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A Prayer and Fasting Devotional

Moses-Directs-IsraelitesAnd the Lord said to Moses, “Pass on before the people, taking with you some of the elders of Israel, and take in your hand the staff with which you struck the Nile, and go. Behold, I will stand before you there on the rock at Horeb, and you shall strike the rock, and water shall come out of it, and the people will drink.” - Exodus 17:5-6

Exodus 17:5-6 is located in the portion of Scripture that chronicles the experience of the people of Israel after their exodus from Egypt. After God delivers the Israelites from bondage in Egypt, they journey into the wilderness where they exhibit a cyclical pattern of crisis, unbelief, disappointment, and then blessing and/or chastisement from God. At its core, Israel’s rebellion against their God is rooted in unbelief. The unbelief is expressed in the form of sinful men assassinating the character of a Holy God.

The Old Testament narrative reveals God as healer (Exodus 15:26), provider (Exodus 16), and protector (Exodus 17:8-16) to Israel, but, again and again, the children of Israel are stubborn and rebellious, second-guessing the faithfulness and goodness of the God who delivered them from bondage. Like Israel, I can see in my own life a propensity to forget about the stellar track record of God’s faithfulness when a trial comes my way. When faced with life’s struggles, I grumble against God, believing that my current struggle is good enough reason to lack confidence in God’s love—despite His track record of faithfulness towards me.

In Exodus 17:4, we see Israel’s sinful unbelief provoke Moses to “cry to the Lord” for help as his countrymen seek to stone him for calling out their sin. But even in the midst of this blatant sin, God’s response to Israel reveals His simultaneous righteousness and mercy. In His mercy, God doesn’t leave Israel to die in the wilderness, and He graciously provides for them. The prophet Isaiah testifies that “When the poor and needy seek water, and there is none, and their tongue is parched with thirst, I the LORD will answer them; I the God of Israel will not forsake them” (Isaiah 41:7).

God’s second act of mercy is seen in Exodus 17:5-6 where God responds to Israel’s charge (against Him) that He’s brought them out of Egypt to let them die and is, in fact, a negligent God. God agrees to be “tested” in this “mock trial” but on the condition that He simultaneously stand as the accused AND as Judge. God orders Moses to take the “staff with which he struck the Nile” which is a clue that judgment is about to occur. In Exodus 17:6, God stands before Israel “on the rock” and in a very real sense becomes one with the rock, decreeing that the rod of judgment be brought down upon Himself. Then He absorbs His own wrath, so that He might pardon and give life to Israel. Revealing His true character, God provides for Israel’s physical need as well as for their spiritual need. All they wanted was water, but God provided Himself as a propitiatory sacrifice to absorb and bear the rod of judgment that should have been theirs.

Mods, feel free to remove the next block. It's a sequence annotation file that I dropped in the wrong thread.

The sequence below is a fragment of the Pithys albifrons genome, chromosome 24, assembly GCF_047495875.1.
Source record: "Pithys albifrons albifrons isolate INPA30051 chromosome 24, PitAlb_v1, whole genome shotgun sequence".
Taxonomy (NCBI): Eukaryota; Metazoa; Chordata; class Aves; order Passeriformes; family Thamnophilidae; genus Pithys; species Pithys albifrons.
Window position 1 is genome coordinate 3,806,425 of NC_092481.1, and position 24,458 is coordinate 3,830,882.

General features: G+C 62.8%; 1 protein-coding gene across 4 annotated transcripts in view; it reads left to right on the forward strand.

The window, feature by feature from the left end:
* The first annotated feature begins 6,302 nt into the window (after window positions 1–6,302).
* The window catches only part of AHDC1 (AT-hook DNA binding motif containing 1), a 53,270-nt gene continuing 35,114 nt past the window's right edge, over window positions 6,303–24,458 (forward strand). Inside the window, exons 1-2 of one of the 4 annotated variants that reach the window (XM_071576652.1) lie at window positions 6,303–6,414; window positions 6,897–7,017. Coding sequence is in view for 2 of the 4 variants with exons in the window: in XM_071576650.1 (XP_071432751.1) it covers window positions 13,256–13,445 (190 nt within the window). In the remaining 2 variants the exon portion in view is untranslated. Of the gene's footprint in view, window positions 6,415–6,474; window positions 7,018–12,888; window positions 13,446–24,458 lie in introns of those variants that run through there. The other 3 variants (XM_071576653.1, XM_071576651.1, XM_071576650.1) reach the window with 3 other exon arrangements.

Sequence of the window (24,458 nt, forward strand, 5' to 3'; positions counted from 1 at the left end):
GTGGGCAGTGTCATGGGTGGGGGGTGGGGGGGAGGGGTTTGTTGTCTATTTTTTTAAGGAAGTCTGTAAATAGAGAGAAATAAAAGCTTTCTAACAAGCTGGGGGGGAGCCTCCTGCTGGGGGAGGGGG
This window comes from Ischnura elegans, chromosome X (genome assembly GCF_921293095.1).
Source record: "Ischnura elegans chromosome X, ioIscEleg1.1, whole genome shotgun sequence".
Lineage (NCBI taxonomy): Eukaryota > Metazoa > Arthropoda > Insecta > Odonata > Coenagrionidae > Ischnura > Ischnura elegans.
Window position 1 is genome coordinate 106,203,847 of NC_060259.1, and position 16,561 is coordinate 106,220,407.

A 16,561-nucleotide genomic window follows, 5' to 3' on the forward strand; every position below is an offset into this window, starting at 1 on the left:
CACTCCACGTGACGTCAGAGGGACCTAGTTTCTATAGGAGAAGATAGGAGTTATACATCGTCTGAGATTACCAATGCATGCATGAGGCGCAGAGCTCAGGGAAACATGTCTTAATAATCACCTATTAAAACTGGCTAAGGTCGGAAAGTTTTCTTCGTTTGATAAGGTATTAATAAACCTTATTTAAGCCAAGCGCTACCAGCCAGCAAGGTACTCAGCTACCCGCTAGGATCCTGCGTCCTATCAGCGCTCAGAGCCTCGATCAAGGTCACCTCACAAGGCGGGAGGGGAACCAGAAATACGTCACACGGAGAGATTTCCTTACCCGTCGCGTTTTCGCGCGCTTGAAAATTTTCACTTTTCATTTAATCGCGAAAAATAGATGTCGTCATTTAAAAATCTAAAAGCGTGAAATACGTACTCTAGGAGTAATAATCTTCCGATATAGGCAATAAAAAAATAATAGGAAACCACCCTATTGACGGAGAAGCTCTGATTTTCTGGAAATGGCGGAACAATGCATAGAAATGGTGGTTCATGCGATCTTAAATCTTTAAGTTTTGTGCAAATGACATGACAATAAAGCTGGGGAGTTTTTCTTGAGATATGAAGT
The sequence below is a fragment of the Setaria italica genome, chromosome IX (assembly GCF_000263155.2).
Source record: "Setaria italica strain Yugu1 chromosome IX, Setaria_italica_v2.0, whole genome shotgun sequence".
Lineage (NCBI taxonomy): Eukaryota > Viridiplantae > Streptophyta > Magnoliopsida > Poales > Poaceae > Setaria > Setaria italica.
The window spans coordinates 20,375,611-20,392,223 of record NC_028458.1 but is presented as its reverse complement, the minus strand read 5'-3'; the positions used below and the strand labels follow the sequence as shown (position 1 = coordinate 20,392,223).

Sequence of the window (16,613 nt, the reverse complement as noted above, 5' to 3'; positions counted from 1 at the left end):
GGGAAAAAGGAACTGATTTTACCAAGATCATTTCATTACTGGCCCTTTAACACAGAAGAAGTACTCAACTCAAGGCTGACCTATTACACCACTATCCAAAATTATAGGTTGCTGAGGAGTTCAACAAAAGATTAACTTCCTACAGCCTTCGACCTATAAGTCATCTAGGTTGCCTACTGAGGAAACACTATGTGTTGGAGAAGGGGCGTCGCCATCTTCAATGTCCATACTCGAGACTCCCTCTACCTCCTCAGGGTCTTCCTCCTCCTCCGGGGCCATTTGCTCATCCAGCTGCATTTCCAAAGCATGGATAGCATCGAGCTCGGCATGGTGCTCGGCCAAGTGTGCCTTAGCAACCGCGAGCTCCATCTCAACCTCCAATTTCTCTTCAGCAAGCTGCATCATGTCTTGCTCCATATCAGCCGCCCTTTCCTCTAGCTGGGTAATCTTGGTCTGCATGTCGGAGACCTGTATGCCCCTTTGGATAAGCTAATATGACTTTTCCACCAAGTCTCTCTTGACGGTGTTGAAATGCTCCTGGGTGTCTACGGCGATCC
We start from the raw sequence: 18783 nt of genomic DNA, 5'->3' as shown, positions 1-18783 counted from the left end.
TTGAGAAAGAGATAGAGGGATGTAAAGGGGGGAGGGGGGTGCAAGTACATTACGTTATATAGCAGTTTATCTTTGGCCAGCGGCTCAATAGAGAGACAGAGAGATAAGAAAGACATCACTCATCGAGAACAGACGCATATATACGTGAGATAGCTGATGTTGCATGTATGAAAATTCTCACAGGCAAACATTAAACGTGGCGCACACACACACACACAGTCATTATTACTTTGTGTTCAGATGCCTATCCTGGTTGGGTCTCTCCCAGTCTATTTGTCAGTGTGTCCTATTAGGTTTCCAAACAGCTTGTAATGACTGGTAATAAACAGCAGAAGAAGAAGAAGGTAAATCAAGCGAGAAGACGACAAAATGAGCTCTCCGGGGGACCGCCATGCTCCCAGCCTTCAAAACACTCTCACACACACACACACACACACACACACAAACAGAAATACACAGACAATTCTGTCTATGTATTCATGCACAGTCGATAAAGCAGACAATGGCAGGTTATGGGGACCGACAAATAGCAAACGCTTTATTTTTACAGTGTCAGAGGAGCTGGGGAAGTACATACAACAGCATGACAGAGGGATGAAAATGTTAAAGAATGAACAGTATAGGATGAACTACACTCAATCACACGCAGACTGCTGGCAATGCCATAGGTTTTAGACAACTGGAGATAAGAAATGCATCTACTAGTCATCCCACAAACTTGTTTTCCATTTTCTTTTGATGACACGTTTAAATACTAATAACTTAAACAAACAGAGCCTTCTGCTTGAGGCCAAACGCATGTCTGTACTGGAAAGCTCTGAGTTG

The work of God as seen in Exodus 17 ultimately points to the work of Jesus Christ who, through his incarnation, death and resurrection, becomes the living, spiritual rock that is bruised and crushed for our sins (1 Corinthians 10:4). Just as the rock in Exodus 17 was struck and spewed out water to nourish and literally give life to thirsty Israel, on the cross Jesus Christ was pierced and the blood and water that flowed from his side (John 19:34) justified sinful man, bringing life where there was the sentence of death. Christ’s shed blood justifies sinful man by satisfying the righteous wrath of God, thus saving sinful people like you and me by His atoning sacrifice (1 John 1:7).

Today, if you are struggling with unbelief and tempted to grumble in anger at God, take refuge in the gift of prayer purchased by the blood of Christ and thank God for the fact that “God permits nothing to be done, which affects His children but they would do themselves if they were as wise, as judicious, and as far-seeing as He is.”[1]

In fact, it is the trials that God sends our way that He intends to use to remind us of His covenant commitment to us and to spur us to faithful dependence on Him. On this day, let us remember that God’s heart toward His children never changes, despite changing circumstances, and take comfort in God’s provision of the gift of prayer to ask Him for the strength to endure until we meet Him.

Yolanda Solomon
Ministry Fellow at Columbia

[1] "Good and Evil Alike from God", James Smith, 1861 http://www.gracegems.org/2011/01/short.html
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